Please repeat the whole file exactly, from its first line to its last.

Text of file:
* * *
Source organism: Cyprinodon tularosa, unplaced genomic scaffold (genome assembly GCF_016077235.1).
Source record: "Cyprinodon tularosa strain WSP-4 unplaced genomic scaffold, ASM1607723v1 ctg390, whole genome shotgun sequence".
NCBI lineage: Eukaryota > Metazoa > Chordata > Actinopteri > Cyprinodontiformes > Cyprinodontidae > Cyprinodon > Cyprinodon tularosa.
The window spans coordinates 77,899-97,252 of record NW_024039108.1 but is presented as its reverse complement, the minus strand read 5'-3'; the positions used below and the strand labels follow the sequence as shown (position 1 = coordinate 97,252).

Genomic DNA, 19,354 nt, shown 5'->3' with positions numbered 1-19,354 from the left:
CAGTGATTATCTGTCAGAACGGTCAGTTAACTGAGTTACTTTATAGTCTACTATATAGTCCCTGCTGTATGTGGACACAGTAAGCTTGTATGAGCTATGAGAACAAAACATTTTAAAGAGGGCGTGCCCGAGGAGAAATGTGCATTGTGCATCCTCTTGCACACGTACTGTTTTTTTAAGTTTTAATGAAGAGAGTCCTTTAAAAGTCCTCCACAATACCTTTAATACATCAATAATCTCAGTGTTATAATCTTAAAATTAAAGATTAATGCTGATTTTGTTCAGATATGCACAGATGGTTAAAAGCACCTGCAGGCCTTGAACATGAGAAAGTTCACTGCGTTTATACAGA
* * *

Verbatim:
Source organism: Cyprinodon tularosa, unplaced genomic scaffold (genome assembly GCF_016077235.1).
Source record: "Cyprinodon tularosa strain WSP-4 unplaced genomic scaffold, ASM1607723v1 ctg390, whole genome shotgun sequence".
NCBI lineage: Eukaryota > Metazoa > Chordata > Actinopteri > Cyprinodontiformes > Cyprinodontidae > Cyprinodon > Cyprinodon tularosa.
The window spans coordinates 77,899-97,252 of record NW_024039108.1 but is presented as its reverse complement, the minus strand read 5'-3'; the positions used below and the strand labels follow the sequence as shown (position 1 = coordinate 97,252).

Genomic DNA, 19,354 nt, shown 5'->3' with positions numbered 1-19,354 from the left:
CAGTGATTATCTGTCAGAACGGTCAGTTAACTGAGTTACTTTATAGTCTACTATATAGTCCCTGCTGTATGTGGACACAGTAAGCTTGTATGAGCTATGAGAACAAAACATTTTAAAGAGGGCGTGCCCGAGGAGAAATGTGCATTGTGCATCCTCTTGCACACGTACTGTTTTTTTAAGTTTTAATGAAGAGAGTCCTTTAAAAGTCCTCCACAATACCTTTAATACATCAATAATCTCAGTGTTATAATCTTAAAATTAAAGATTAATGCTGATTTTGTTCAGATATGCACAGATGGTTAAAAGCACCTGCAGGCCTTGAACATGAGAAAGTTCACTGCGTTTATACAGA